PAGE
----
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Macroeconomic Cronyism

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A cura di Paul Krugman – My old teacher Rudi Dornbusch — whose presence is sorely missed in this world gone mad — once wrote an influential analysis, with Sebastian Edwards, of what they called macroeconomic populism. This is the historical tendency of some (not all) populist governments to engage in wishful thinking, to believe that they can repeal the usual rules — that they can indefinitely contain inflation in an overheated economy with price controls, that they can ignore limits on capacity, etc..

It’s slightly tricky to talk about this problem in times like these — macroeconomic populism is heterodox economics, but not all heterodox economics is macroeconomic populism; e,g,, capital controls have often been an ultimately destructive attempt to mask underlying reality, but in some cases, like Iceland in recent years, they are just what you need to calm a market panic. But macroeconomic populism in the bad sense has been a real problem in some times and places; it’s clearly part of the mess in Venezuela, and Argentina has, sadly, slid from the useful heterodoxy of its stunning recovery after 2002 to a lot of the old-fashioned vices.

But let’s not talk about Latin America. Instead, let’s talk about Russia. Putin’s thrashing, his evident decision to reject advice from economists who tell him anything he doesn’t want to hear, feel very familiar to me and I’m sure many others who’ve followed Latin America over the decades. Basically, it sounds a lot like good old-fashioned macroeconomic populism.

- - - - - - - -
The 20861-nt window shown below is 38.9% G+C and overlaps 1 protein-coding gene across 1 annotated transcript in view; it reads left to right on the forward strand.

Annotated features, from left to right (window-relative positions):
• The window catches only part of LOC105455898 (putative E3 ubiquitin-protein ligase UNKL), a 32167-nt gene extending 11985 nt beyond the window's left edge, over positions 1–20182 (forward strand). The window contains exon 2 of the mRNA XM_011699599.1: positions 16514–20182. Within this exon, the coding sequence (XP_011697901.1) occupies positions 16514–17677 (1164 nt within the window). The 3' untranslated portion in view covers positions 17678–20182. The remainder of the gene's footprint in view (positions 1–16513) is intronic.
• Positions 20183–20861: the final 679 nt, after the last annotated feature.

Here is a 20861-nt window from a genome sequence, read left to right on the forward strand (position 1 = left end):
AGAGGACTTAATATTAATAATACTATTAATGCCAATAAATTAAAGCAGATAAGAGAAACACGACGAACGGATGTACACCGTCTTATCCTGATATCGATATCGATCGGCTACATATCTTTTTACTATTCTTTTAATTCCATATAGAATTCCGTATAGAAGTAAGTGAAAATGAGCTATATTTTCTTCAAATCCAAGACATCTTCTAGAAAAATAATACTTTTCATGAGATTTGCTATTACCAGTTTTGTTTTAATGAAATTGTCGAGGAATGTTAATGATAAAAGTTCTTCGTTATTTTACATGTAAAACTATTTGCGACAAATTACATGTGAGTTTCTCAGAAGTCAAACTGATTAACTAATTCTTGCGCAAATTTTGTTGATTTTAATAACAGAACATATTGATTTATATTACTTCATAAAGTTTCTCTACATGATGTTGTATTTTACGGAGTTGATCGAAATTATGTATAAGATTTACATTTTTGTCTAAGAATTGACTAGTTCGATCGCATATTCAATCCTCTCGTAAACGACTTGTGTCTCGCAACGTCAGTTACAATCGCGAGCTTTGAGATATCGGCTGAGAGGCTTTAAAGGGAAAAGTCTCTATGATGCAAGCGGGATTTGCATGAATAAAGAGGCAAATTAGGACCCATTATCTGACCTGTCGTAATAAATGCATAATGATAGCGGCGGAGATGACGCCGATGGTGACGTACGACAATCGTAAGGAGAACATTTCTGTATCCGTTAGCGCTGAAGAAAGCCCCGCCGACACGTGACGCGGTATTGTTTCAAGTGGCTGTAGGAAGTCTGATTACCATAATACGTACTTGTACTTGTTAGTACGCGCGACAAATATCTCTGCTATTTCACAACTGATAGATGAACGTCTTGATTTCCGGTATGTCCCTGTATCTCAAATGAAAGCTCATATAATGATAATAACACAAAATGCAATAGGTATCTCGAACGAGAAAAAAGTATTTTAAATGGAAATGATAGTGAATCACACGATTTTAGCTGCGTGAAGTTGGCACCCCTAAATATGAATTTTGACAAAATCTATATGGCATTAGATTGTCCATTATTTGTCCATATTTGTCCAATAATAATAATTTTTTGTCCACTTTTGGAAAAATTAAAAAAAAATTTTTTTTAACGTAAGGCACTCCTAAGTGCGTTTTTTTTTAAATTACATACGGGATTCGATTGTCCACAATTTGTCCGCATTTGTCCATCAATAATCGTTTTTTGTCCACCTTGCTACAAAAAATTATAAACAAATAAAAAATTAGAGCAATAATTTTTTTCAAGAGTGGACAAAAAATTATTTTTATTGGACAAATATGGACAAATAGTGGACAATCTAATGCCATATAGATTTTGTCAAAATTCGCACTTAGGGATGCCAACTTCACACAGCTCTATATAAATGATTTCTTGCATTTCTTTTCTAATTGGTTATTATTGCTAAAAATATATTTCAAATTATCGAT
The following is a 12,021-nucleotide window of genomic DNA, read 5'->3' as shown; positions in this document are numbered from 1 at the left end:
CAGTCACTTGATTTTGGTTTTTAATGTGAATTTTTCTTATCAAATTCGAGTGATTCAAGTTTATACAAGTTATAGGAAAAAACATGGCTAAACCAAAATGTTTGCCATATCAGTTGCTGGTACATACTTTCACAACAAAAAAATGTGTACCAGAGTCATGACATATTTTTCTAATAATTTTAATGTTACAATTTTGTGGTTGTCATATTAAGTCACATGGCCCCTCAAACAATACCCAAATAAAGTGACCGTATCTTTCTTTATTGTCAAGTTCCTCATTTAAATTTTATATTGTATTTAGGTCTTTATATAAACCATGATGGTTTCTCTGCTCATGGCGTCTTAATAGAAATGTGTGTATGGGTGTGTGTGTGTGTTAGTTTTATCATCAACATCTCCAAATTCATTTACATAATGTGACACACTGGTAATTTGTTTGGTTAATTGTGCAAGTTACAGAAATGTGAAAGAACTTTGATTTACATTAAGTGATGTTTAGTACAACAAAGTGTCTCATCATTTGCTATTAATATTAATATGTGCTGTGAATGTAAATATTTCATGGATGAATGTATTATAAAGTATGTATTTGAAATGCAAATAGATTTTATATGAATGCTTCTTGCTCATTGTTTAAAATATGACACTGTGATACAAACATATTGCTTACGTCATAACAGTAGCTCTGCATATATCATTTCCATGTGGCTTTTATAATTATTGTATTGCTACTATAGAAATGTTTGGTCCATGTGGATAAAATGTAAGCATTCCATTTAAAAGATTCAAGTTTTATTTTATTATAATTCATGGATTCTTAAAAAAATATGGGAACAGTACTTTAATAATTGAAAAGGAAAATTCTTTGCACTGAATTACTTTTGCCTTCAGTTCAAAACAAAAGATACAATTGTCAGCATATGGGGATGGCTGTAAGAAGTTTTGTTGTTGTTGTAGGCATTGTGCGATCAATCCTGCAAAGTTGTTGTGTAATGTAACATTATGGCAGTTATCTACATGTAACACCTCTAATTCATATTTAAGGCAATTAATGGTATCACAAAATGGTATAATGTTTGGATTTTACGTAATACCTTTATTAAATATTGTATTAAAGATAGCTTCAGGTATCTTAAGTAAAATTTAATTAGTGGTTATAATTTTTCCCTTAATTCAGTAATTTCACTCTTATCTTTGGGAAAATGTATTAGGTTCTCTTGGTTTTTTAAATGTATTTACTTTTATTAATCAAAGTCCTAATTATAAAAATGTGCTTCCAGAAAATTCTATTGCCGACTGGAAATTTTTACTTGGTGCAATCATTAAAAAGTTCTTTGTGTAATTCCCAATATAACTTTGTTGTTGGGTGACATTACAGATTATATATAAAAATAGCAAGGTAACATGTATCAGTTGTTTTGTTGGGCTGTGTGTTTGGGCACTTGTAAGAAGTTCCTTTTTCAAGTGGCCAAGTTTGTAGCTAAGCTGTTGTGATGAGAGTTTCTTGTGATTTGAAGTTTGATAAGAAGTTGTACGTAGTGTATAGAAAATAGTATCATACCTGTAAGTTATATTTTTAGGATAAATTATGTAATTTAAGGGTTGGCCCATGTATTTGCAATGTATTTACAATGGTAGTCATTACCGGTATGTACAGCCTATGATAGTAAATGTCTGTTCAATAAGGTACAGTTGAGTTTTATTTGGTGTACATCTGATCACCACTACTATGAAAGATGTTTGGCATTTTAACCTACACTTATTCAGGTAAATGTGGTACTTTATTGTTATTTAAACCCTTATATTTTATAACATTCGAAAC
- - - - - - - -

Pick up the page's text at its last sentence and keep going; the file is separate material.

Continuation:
There is, however, one interesting difference. The stories Dornbusch and Edwards analyzed, the issues of Latin America today, involved governments that really were trying to help the poor and workers with low wages. That is, they really were populist regimes, even if they didn’t end up serving the interests of their constituency. But nobody would call the Putin regime populist; he’s rejecting economics as we know it to defend a kleptocracy, not the downtrodden masses.

Have there been comparable examples? I’m sure there must have been, but I can’t think of them. Malaysia’s imposition of capital controls in 1998 was in part about rescuing its version of oligarchs, but it was actually a reasonable policy given the circumstances, and worked OK. And otherwise I’m coming up blank.

So Putin seems to have brought something new, or at least formerly rare, into the world of economic policy: macroeconomic cronyism, an effort to suspend the laws on economics on behalf, not of the broad populace, but a tiny group of well connected malefactors of great wealth. Innovation!

Fonte: http://krugman.blogs.nytimes.com/2015/02/03/macroeconomic-cronyism/?module=BlogPost-Title&version=Blog Main&contentCollection=Opinion&action=Click&pgtype=Blogs&region=Body

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